- On January 4, 2018
- california, cannabis business, cannabis growth, cannabis legalization, cannabis news, legal marijuana, legal weed, medical marijuana, regulations
If you somehow missed the news over the holiday season, recreational marijuana sales in California officially began January 1. The most populous state in the nation, California is home to nearly 40 million people–and expectations are high that the state’s marijuana market will earn billions of dollars.
On a national scale, the end of marijuana prohibition in California is a watershed moment, reflecting changing attitudes and acceptance of cannabis around the country. The number of states legalizing medical and/or recreational marijuana keeps growing. As tax revenue from pot sales fill the coffers of state and local governments (California expects $1 billion annually in taxes), it seems increasingly unlikely that federal authorities will crack down on the industry.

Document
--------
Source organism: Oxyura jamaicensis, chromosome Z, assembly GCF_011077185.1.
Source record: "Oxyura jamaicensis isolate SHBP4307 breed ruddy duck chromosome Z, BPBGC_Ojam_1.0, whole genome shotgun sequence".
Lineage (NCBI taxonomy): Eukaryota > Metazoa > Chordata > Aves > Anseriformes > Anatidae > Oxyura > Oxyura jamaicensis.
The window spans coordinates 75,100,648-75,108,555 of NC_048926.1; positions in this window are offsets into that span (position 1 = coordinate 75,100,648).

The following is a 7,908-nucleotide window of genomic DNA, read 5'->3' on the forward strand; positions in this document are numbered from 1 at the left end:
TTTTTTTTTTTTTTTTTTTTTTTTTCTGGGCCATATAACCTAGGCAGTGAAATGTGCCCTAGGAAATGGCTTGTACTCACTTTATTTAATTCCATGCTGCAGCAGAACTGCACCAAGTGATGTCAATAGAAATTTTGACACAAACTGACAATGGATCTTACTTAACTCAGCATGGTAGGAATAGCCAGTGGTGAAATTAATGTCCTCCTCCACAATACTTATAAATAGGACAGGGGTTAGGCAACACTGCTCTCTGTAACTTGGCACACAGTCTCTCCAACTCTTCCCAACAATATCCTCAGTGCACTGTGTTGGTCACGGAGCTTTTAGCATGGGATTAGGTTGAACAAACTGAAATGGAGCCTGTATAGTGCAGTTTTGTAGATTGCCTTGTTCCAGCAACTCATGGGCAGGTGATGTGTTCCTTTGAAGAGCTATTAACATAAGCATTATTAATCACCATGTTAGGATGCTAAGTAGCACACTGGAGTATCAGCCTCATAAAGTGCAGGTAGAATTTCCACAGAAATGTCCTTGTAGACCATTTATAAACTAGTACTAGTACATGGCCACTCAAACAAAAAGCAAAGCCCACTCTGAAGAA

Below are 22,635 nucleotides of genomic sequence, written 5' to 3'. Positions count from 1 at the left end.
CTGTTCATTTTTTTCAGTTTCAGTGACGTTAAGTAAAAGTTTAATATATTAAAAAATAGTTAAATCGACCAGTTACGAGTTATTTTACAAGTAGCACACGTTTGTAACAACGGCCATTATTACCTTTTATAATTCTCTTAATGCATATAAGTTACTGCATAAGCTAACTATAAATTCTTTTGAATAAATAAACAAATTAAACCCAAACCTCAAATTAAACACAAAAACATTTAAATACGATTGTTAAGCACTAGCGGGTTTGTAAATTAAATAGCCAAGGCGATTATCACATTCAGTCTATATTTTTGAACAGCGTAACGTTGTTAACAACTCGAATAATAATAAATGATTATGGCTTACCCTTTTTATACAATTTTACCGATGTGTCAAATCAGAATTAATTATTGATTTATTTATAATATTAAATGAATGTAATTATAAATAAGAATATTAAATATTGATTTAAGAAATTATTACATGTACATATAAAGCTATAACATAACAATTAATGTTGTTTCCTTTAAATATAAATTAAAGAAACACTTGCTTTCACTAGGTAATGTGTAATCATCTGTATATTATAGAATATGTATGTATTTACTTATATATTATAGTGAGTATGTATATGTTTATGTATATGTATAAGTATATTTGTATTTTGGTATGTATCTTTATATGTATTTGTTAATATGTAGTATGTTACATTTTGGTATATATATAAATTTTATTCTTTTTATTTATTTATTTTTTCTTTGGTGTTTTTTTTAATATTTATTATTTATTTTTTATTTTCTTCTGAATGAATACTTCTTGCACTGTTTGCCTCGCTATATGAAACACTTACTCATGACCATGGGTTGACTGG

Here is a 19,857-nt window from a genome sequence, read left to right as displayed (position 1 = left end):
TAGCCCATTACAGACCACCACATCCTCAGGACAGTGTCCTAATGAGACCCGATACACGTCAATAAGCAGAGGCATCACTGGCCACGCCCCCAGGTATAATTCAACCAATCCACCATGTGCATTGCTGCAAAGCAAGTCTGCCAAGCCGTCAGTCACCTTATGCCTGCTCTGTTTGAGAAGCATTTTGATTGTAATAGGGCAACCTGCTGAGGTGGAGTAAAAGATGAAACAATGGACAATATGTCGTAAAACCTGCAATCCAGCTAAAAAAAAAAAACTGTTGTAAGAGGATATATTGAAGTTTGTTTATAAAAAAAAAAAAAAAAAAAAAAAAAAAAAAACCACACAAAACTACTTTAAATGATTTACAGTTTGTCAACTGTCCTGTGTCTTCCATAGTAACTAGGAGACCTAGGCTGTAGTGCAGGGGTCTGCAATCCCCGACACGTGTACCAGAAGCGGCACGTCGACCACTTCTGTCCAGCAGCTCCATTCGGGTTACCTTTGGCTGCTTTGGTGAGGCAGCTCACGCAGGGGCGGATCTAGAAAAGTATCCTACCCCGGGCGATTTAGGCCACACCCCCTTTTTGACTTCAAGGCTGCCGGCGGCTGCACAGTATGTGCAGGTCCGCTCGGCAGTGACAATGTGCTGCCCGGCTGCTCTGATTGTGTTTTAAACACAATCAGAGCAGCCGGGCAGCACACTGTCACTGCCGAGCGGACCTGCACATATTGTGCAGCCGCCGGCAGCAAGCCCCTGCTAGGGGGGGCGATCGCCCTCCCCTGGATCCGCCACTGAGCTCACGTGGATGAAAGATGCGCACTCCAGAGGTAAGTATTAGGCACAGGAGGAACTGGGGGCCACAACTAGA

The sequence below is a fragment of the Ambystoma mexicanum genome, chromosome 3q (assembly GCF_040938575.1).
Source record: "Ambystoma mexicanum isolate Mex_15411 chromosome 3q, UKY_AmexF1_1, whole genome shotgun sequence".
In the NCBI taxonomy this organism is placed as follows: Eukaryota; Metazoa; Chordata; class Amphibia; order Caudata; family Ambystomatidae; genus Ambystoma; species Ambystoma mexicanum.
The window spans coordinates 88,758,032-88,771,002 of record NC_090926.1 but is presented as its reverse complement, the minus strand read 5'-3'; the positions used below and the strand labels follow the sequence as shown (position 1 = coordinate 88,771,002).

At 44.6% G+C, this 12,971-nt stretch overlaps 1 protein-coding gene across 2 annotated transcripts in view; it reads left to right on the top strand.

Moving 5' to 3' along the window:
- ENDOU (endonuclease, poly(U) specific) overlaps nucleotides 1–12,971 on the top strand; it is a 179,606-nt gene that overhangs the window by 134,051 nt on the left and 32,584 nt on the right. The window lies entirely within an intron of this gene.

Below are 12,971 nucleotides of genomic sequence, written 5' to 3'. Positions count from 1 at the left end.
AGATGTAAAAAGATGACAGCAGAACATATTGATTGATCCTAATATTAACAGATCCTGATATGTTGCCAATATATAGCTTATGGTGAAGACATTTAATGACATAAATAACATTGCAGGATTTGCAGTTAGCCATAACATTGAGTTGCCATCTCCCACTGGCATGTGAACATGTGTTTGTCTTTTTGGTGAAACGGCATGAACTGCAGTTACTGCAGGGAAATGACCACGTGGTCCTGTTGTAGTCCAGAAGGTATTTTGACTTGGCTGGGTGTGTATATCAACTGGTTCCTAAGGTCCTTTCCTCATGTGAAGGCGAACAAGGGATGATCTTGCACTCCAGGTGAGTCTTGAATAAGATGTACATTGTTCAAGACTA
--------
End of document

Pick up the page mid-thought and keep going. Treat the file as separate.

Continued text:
However, the launch wasn’t without hiccups: the computer system designed to track marijuana and prevent it from entering the black market wasn’t online, so dispensaries have been forced to keep track of transfers and sales of marijuana manually.
On top of that, California’s Bureau of Cannabis Control, charged with issuing temporary licenses to retailers and distributors, issued businesses licenses to eighty-eight stores–leading to long lines and supply issues at dispensaries.
Temporary adult-use retail licenses have currently been granted in 34 cities, representing 12% of California’s total population. The licenses are only good for 120 days, so businesses will need to reapply for a permanent license. There are currently 1,400 pending license applications for retail sales, distribution, and testing facilities.
Charles Boldwyn, chief compliance officer of ShowGrow in Santa Ana, said that the delay in finalizing rules and issuing business licenses could lead to a shortage of cannabis products.
“We’re looking at … hundreds of licensed cultivators and manufacturers coming out of an environment where we literally had thousands of people who were cultivating and manufacturing,” Boldwyn said in an interview with the Associated Press. “So the red tape is a bit of a bottleneck in the supply chain.”
San Diego, San Jose, and Sacramento are the largest cities in California where recreational shops have opened their doors. Los Angeles and San Francisco are expected to begin recreational sales sometime early this month.
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